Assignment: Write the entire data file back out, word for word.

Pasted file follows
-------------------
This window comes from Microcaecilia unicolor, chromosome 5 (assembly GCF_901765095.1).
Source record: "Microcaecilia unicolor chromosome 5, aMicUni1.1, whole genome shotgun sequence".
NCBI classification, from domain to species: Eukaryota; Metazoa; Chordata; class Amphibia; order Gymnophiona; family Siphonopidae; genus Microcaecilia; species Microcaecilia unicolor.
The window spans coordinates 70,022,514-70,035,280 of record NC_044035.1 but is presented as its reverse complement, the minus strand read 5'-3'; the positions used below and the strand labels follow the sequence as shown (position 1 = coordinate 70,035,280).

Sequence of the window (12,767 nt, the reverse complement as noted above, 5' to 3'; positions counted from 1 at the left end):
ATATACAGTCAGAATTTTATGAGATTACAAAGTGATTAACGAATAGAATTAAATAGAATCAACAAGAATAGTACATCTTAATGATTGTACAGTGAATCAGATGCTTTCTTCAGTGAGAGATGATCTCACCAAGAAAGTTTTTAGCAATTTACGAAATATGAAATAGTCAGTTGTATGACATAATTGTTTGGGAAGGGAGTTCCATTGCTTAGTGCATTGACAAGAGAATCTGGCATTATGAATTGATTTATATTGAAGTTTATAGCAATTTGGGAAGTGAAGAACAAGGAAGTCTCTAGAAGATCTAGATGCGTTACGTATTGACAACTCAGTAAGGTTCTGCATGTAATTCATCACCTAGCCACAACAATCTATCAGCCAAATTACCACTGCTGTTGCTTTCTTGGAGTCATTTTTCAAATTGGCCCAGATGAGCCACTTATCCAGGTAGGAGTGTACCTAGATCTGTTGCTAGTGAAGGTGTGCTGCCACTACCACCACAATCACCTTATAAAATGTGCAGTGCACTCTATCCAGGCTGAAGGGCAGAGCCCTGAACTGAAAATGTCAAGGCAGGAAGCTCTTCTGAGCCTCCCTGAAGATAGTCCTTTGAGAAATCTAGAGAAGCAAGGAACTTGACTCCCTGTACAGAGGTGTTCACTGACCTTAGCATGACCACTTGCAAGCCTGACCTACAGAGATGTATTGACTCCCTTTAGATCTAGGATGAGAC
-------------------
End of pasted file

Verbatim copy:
This window comes from Microcaecilia unicolor, chromosome 5 (assembly GCF_901765095.1).
Source record: "Microcaecilia unicolor chromosome 5, aMicUni1.1, whole genome shotgun sequence".
NCBI classification, from domain to species: Eukaryota; Metazoa; Chordata; class Amphibia; order Gymnophiona; family Siphonopidae; genus Microcaecilia; species Microcaecilia unicolor.
The window spans coordinates 70,022,514-70,035,280 of record NC_044035.1 but is presented as its reverse complement, the minus strand read 5'-3'; the positions used below and the strand labels follow the sequence as shown (position 1 = coordinate 70,035,280).

Sequence of the window (12,767 nt, the reverse complement as noted above, 5' to 3'; positions counted from 1 at the left end):
ATATACAGTCAGAATTTTATGAGATTACAAAGTGATTAACGAATAGAATTAAATAGAATCAACAAGAATAGTACATCTTAATGATTGTACAGTGAATCAGATGCTTTCTTCAGTGAGAGATGATCTCACCAAGAAAGTTTTTAGCAATTTACGAAATATGAAATAGTCAGTTGTATGACATAATTGTTTGGGAAGGGAGTTCCATTGCTTAGTGCATTGACAAGAGAATCTGGCATTATGAATTGATTTATATTGAAGTTTATAGCAATTTGGGAAGTGAAGAACAAGGAAGTCTCTAGAAGATCTAGATGCGTTACGTATTGACAACTCAGTAAGGTTCTGCATGTAATTCATCACCTAGCCACAACAATCTATCAGCCAAATTACCACTGCTGTTGCTTTCTTGGAGTCATTTTTCAAATTGGCCCAGATGAGCCACTTATCCAGGTAGGAGTGTACCTAGATCTGTTGCTAGTGAAGGTGTGCTGCCACTACCACCACAATCACCTTATAAAATGTGCAGTGCACTCTATCCAGGCTGAAGGGCAGAGCCCTGAACTGAAAATGTCAAGGCAGGAAGCTCTTCTGAGCCTCCCTGAAGATAGTCCTTTGAGAAATCTAGAGAAGCAAGGAACTTGACTCCCTGTACAGAGGTGTTCACTGACCTTAGCATGACCACTTGCAAGCCTGACCTACAGAGATGTATTGACTCCCTTTAGATCTAGGATGAGAC